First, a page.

Brown began a collaboration with other scientists, including Harold Varmus (then director of the National Institutes of Health), David J. Lipman (then director of the National Center for Biotechnology Information), and Michael Eisen of Lawrence Berkeley National Laboratory, to overhaul the scientific and medical publishing systems to make papers available on the rapidly developing Internet platforms such as Usenet and the World Wide Web.[17] "Why should publishers be able to control what I can do with information that was published by my scientific colleagues whose motivation was exactly to have their discoveries contribute to future discoveries? ... We had already existing tools that we could use to so to speak hyperlink things so that you could reorganize information in systematic ways, but they weren't really being exploited by the conventional scientific literature," Brown said in an interview with BioMedCentral Biology.[18] The magazine Nature reported that the scientists' open-access movement could "spell the end for many print titles";[19] Brown called subscription-based scientific journals "anachronisms."[15]

In 2001, Brown, Eisen and Varmus co-founded the Public Library of Science (PLOS) to make published scientific research open access and freely available to researchers in the scientific community.[20] Funded by a grant from the Gordon and Betty Moore Foundation, the non-profit organization advocated for designing alternative systems to fund for scientific publishing.[21]

In 2002, Brown was elected to the United States National Academy of Sciences, identifying him as one of the top 2000 scientists in the nation. He is a member of the National Academy of Medicine and a Fellow of the American Association for the Advancement of Science.[22]

Impossible Foods[edit]

In 2009, Brown took an 18-month sabbatical where he considered how to spend the rest of his career.[23] Brown decided that the world's largest environmental problem,[24] and the problem where he could have the most impact, was the use of animals to produce food. He organized a conference to raise awareness of the problem.[25] But the National Research Council workshop, called "The Role of Animal Agriculture in a Sustainable 21st Century Global Food System,” had minimal impact; soon after, he decided the best way to reduce animal agriculture was to offer a competing product in the free market.[23]

By the end of his sabbatical, Brown had articulated the first steps of his business plan and began to recruit a small team of scientists to determine precisely why meat smells, handles, cooks and tastes like meat.[23] Brown said he had a "hunch" that the key to meat's unique taste was its high abundance of heme, an iron-containing molecule in blood that carries oxygen and is found in all living organisms.[26] Brown theorized that, if he could generate large amounts of heme from plant sources, he could recreate the taste of animal meat.[27]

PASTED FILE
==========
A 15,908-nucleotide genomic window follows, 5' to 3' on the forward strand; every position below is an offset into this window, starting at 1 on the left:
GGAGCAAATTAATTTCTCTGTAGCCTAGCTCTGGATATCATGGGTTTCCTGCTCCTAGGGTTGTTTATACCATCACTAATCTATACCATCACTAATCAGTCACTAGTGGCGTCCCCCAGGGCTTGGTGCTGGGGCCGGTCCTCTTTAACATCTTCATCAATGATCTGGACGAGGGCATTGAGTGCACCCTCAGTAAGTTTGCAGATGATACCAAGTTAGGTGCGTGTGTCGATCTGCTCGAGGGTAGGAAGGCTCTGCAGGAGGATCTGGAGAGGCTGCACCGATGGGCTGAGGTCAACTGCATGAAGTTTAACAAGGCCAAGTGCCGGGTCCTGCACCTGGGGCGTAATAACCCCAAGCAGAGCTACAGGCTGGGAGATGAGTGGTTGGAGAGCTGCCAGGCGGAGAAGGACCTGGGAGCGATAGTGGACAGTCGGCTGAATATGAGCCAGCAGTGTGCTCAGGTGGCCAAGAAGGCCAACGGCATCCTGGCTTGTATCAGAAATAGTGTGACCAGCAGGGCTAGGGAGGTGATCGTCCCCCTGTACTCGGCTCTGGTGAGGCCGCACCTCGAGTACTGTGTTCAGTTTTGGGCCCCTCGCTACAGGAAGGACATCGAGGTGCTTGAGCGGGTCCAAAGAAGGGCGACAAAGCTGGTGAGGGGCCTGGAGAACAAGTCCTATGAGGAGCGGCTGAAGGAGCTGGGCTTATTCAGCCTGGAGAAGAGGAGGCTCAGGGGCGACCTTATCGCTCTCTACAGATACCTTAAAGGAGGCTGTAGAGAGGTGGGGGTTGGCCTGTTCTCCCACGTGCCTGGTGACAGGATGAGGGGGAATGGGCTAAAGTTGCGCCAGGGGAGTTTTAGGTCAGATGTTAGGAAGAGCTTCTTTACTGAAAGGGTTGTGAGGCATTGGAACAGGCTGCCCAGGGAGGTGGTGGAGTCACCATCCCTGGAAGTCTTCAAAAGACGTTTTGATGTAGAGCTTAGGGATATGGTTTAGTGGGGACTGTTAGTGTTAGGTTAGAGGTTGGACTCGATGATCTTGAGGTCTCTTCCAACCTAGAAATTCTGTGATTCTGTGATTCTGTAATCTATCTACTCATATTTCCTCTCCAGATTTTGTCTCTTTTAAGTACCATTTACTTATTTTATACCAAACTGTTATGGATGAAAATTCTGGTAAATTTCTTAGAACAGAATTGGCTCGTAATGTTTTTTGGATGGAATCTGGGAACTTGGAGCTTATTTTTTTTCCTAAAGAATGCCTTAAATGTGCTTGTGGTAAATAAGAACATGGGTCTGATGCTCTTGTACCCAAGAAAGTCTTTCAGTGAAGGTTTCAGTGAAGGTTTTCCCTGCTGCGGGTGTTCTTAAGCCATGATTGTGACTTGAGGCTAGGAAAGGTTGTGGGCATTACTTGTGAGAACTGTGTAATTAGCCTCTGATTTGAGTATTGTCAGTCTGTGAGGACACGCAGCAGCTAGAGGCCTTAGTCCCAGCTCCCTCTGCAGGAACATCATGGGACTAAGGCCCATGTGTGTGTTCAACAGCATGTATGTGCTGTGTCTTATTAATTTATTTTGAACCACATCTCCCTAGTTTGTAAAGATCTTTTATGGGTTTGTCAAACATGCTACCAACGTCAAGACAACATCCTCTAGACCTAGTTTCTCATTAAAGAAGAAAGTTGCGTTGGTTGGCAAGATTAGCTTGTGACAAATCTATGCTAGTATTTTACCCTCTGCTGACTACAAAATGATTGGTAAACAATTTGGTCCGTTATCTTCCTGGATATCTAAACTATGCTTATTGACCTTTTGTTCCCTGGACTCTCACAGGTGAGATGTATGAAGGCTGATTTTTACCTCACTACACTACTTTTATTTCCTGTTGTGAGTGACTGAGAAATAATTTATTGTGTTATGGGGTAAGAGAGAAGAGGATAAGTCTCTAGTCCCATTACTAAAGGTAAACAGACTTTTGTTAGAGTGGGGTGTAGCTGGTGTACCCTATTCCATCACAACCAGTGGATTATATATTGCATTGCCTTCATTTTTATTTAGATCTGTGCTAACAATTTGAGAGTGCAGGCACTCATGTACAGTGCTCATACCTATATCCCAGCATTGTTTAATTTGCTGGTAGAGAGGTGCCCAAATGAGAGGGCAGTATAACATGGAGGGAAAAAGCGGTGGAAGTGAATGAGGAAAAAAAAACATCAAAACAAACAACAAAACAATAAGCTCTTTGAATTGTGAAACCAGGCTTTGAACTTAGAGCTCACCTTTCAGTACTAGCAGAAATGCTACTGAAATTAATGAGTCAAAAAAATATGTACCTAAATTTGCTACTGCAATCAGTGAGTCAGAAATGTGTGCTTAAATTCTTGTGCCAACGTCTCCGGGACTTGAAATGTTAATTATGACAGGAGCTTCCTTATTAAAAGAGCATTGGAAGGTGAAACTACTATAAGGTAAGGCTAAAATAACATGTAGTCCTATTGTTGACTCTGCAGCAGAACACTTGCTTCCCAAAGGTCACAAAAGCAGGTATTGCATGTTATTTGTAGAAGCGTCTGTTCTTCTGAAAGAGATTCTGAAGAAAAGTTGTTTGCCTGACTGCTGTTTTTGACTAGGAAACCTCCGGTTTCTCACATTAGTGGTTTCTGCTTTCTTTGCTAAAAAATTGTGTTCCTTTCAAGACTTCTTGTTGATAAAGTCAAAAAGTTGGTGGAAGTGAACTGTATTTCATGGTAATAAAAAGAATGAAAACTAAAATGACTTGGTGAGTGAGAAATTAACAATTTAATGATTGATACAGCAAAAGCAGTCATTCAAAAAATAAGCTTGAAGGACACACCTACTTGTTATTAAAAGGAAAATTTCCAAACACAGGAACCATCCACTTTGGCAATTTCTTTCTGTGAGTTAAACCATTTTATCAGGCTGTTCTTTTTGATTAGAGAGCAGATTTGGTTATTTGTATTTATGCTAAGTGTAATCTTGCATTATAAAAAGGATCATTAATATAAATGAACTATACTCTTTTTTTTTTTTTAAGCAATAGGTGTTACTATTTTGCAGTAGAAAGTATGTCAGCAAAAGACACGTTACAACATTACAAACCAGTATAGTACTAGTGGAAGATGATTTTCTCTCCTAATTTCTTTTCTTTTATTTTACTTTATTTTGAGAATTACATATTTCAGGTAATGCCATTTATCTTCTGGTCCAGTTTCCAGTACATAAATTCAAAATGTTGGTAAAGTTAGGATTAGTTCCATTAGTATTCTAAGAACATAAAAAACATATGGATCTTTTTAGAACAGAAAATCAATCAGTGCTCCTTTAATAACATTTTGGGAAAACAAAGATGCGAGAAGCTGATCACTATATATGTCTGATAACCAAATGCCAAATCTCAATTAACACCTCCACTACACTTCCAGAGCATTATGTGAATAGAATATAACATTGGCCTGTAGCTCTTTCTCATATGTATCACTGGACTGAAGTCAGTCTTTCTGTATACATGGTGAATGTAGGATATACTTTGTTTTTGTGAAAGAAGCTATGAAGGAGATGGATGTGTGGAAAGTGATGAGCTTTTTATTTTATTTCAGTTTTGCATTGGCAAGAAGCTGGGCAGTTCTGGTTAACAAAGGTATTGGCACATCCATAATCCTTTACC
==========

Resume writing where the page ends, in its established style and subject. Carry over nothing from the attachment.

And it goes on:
Brown and a small group of early employees tested the hunch by digging up clover roots, which for the plant kingdom contain high amounts of heme. "I dissected them off with a razor blade then blended them up just to see what I could extract. I was just poking around, feasibility-testing some ideas. I got to a point where, though I didn’t have much data, I’d enough to go and talk to some venture-capital companies — of which there are a ridiculous number in Silicon Valley — and hit them for some money,” Brown told The Sunday Times.[28] Brown raised a Series A round of $9 million from Khosla Ventures and founded Impossible Foods in July 2011.[29] Brown and his team spent five years researching and developing the Impossible Burger, which launched in restaurants in 2016.[30] Impossible Foods is also working on plant-based pork, chicken, fish and dairy products made without any animals.[31]

Awards[edit]

In 2000, Brown received the National Academy of Sciences Award in Molecular Biology.[32]

In 2002 he received a Takeda award, recognizing his work in "the development of DNA microarrays with pre-synthesized DNA probes and the promotion of the technology by releasing the production methods on the Internet."[33]

In 2005 he received the Curt Stern Award for his contributions to the development and application of gene-based expression microarrays.[34]

In 2006 he received the American Cancer Society's Medal of Honor for Basic Research, acknowledging "his revolutionary development of low-cost, accessible automated microarrays, and his life-saving contributions to the field of functional genomics...which in turn has produced insights into critical genetic information for diseases such as leukemia, lymphoma, prostate cancer, and early stage breast cancer."[35]